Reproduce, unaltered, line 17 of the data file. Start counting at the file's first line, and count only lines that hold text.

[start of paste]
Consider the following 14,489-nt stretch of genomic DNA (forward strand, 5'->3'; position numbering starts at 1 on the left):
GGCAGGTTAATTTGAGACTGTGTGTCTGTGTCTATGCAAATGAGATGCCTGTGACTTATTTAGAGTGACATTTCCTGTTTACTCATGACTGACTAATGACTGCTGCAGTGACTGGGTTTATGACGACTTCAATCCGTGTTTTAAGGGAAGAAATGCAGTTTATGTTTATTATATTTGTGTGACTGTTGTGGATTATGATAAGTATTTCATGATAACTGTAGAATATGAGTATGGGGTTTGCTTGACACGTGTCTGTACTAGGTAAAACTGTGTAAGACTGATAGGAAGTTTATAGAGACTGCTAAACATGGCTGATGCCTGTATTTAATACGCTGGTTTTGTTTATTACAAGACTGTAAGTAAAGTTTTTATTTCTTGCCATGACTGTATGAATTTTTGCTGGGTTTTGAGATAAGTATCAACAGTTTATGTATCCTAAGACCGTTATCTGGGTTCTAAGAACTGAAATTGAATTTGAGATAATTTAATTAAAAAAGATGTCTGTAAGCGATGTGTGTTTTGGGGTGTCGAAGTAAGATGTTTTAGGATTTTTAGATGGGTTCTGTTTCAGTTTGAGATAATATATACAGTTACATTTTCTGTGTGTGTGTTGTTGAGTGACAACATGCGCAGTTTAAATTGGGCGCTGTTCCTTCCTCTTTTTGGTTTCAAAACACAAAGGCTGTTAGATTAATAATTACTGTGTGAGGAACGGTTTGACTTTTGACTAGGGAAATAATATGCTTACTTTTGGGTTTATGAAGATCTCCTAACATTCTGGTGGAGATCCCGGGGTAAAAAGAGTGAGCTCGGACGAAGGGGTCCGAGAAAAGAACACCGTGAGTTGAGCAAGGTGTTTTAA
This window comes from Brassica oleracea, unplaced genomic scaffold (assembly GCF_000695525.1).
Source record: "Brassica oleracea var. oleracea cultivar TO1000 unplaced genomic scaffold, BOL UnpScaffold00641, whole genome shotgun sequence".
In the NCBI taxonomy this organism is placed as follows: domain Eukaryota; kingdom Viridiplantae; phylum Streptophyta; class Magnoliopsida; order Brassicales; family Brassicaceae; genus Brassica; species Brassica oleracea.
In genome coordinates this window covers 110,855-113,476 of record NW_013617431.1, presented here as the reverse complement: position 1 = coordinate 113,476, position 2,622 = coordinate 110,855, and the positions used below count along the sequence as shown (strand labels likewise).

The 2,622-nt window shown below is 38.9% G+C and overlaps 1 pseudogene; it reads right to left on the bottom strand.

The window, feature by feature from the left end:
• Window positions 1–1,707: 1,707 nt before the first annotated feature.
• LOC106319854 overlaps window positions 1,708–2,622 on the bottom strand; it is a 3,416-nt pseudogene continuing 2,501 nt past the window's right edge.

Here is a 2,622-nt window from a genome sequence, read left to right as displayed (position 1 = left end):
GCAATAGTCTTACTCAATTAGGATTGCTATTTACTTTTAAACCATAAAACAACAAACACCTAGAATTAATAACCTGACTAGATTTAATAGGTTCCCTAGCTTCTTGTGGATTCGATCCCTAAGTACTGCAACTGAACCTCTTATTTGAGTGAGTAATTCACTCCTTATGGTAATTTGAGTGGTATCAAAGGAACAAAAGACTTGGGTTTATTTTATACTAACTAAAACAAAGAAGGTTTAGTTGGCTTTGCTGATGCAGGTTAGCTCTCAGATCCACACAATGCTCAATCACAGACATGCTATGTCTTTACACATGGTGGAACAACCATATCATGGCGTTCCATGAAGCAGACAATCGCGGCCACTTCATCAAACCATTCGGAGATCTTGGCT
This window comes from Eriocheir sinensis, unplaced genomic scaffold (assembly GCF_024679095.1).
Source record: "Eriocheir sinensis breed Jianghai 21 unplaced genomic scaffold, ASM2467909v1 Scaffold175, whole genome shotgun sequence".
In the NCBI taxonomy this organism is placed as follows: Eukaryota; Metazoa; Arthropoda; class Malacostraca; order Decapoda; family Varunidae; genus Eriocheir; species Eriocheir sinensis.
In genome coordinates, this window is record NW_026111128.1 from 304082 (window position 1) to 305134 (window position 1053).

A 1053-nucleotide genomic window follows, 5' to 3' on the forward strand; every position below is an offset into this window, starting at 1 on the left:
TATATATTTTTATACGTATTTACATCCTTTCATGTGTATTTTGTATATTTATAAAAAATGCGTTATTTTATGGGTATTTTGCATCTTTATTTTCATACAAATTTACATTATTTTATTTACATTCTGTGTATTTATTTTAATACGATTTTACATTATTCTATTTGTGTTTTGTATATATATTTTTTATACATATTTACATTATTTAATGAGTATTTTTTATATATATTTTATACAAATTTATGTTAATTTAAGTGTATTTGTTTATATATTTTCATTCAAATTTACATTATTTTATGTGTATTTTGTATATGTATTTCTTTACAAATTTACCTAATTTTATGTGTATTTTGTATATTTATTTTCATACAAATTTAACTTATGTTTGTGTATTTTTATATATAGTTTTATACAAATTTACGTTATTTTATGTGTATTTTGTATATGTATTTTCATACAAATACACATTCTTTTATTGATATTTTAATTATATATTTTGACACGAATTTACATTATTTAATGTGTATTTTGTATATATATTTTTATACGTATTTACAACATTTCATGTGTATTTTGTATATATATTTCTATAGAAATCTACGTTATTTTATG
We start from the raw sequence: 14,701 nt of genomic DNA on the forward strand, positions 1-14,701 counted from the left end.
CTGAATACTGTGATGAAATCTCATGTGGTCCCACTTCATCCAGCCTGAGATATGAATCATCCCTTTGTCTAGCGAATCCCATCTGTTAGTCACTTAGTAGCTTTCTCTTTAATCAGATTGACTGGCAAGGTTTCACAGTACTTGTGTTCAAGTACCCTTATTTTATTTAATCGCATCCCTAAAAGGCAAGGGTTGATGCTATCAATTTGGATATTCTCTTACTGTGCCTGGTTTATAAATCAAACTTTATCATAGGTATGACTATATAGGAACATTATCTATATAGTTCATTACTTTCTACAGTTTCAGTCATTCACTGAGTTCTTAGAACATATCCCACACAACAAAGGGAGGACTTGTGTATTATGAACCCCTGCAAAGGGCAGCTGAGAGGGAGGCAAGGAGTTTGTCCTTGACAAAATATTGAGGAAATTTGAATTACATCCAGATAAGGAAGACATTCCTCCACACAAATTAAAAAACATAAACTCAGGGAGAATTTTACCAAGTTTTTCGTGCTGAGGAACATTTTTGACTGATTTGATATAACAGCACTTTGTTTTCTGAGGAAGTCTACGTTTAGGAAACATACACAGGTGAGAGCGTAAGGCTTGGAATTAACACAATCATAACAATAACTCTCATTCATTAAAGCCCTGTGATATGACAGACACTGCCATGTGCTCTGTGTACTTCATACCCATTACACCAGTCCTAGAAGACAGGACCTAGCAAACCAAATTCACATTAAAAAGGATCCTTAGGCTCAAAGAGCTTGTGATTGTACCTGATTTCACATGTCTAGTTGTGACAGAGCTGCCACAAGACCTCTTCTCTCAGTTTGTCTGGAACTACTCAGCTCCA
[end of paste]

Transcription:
A 1053-nucleotide genomic window follows, 5' to 3' on the forward strand; every position below is an offset into this window, starting at 1 on the left: